If you’re feeling under the weather, exercise may be the last thing you want to do. In some cases, rest is exactly what you need, but in other cases, exercise could actually help you feel better.
As a general rule of thumb, many health professionals recommend following the “neck rule.” If your symptoms are all above the neck, you can exercise, and doing so may help you feel better — especially if your main complaints are congestion and low energy.
However, if your symptoms are below the neck — such as fever, body aches, or stomach problems — rest is just what the doctor ordered until you are feeling better.
Listen to your body. If you do choose to exercise while feeling a little bit ill, it’s best to avoid going to the gym or a group exercise class, especially if you are running a fever or might be contagious. Be considerate of others and stick to exercises you can do outside on your own or at home until you are feeling better.
Exercises You Can Do While Sick
Walking — Even a brisk 20-minute walk can help you keep up with your fitness, and help improve your symptoms as well. If you are congested, focus on deep breathing while walking to open up your sinus passages.
Jogging — Take it up a notch with a light jog (lower intensity than your normal jog/run). Like walking, jogging serves as a natural decongestant and can help you fight off congestion and sinus symptoms.
Yoga — If you’re sick and fighting an infection, your body will release cortisol, the stress hormone. Yoga is one of the best ways to reduce stress with deep breathing and stretching. The stretching can help relieve body aches from illness, and there is even some evidence yoga can boost immunity.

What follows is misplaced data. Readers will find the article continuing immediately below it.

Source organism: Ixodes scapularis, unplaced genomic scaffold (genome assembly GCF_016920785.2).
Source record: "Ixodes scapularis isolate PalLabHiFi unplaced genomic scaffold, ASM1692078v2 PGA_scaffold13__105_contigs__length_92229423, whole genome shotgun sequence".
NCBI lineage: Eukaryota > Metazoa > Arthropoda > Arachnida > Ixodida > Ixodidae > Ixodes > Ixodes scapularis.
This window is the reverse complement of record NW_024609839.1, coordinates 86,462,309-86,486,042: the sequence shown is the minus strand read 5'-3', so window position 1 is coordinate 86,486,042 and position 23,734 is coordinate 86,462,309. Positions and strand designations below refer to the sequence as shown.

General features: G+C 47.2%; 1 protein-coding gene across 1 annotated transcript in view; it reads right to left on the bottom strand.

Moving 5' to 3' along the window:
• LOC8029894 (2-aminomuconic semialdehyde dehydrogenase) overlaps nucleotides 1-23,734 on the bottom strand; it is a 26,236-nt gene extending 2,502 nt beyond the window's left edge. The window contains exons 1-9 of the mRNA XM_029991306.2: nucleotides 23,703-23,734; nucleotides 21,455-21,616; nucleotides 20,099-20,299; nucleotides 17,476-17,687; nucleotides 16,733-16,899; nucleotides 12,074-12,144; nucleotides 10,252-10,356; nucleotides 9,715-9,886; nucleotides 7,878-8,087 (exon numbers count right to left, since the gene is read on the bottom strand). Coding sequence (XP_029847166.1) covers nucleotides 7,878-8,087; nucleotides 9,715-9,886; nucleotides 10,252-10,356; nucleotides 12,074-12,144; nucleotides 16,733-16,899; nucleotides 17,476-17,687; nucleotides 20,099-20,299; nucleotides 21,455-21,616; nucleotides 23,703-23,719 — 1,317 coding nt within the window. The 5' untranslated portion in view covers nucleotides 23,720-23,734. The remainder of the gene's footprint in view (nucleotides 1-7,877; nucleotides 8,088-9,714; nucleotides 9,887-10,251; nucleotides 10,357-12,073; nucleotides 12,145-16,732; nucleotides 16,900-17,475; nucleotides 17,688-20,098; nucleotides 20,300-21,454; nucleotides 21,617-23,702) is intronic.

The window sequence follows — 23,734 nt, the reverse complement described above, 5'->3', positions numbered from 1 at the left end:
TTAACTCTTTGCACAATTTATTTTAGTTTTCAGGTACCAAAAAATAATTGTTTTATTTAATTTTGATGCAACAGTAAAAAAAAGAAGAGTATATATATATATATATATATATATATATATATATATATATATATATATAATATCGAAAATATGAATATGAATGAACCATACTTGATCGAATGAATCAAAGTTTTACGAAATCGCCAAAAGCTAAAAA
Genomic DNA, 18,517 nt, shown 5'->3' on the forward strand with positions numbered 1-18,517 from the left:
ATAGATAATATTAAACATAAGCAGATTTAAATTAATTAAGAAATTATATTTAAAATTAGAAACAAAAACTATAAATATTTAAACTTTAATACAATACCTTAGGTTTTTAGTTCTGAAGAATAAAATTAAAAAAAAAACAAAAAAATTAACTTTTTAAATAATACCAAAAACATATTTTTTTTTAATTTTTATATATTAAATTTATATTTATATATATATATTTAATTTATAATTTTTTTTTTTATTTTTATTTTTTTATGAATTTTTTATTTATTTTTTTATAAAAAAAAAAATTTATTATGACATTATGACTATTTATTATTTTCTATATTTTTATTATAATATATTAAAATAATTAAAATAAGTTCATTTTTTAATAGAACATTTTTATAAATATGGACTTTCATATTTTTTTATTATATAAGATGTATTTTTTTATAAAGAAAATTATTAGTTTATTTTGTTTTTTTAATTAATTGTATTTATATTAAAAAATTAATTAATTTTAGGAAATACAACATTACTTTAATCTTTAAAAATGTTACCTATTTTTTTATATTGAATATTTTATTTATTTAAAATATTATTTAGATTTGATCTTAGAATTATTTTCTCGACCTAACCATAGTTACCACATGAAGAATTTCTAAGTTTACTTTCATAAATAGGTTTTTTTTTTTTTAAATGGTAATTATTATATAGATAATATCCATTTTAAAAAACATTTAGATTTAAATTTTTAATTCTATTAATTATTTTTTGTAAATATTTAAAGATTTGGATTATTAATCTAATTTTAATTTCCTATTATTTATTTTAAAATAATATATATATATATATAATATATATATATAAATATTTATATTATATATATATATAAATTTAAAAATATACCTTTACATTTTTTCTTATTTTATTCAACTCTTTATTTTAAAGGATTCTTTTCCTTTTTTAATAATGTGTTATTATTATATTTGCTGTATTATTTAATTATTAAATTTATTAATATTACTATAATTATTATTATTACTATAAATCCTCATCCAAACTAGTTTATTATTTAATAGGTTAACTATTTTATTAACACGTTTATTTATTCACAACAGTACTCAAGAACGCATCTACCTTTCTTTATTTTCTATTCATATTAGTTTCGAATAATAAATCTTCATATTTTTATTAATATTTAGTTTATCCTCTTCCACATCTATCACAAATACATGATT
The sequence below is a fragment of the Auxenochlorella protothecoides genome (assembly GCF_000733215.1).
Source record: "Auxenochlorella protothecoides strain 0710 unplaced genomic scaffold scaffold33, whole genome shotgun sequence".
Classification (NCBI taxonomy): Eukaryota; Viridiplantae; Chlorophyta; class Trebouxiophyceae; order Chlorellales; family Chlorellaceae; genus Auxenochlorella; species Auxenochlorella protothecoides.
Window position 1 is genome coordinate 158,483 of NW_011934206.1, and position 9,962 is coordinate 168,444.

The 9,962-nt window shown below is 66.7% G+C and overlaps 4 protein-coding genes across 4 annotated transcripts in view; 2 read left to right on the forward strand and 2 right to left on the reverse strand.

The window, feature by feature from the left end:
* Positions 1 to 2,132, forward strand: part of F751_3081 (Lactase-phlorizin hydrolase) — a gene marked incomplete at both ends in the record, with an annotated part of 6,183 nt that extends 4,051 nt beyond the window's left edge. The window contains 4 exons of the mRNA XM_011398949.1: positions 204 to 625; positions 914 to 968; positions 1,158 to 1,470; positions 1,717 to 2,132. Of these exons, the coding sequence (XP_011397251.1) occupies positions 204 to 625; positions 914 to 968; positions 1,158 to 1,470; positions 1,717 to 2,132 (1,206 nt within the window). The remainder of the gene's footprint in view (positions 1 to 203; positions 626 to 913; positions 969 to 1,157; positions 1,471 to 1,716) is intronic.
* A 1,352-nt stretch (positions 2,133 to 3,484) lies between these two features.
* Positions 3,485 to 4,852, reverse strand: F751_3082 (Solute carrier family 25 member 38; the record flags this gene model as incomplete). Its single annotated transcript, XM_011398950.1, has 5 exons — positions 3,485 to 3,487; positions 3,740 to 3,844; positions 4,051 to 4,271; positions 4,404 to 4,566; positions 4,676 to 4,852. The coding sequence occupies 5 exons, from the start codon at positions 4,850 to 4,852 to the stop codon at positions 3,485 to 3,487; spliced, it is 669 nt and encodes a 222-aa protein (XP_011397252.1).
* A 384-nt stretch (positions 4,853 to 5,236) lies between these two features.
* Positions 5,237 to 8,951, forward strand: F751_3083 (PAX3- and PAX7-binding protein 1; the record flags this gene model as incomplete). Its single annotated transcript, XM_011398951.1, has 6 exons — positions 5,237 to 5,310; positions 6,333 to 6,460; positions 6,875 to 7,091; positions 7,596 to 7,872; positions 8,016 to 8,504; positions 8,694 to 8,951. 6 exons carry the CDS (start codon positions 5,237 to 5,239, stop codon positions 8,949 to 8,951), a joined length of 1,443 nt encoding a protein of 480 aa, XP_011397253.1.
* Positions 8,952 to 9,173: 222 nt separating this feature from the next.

Dance — Turn on your favorite tunes and get your groove on while cleaning or working around the house. Like yoga, dance can help reduce stress; one study found that even just listening to dance music reduces cortisol and increase cold-fighting antibodies in the body.
Bed exercises — Even if you’re feeling too sick to get out of bed, there are some stretches you can do — such as arm circles, neck rolls, and leg lifts — to stay loose and flexible while you recover.
If you can pull yourself out of bed, any exercises you can do to get your heart pumping may leave you feeling a bit better. But the best advice is to listen to your body. If doing physical activity while you are sick makes you feel worse, stop what you’re doing and focus on rest instead.
Marilyn Hoyt is a Dallas-based Certified Professional Trainer. She holds group workout sessions, including groups specifically designed for people who are significantly overweight, intermediate and advanced fitness camps, and provides in-home personal training.
“Aiming to educate, motivate, and inspire others to live life with purpose!”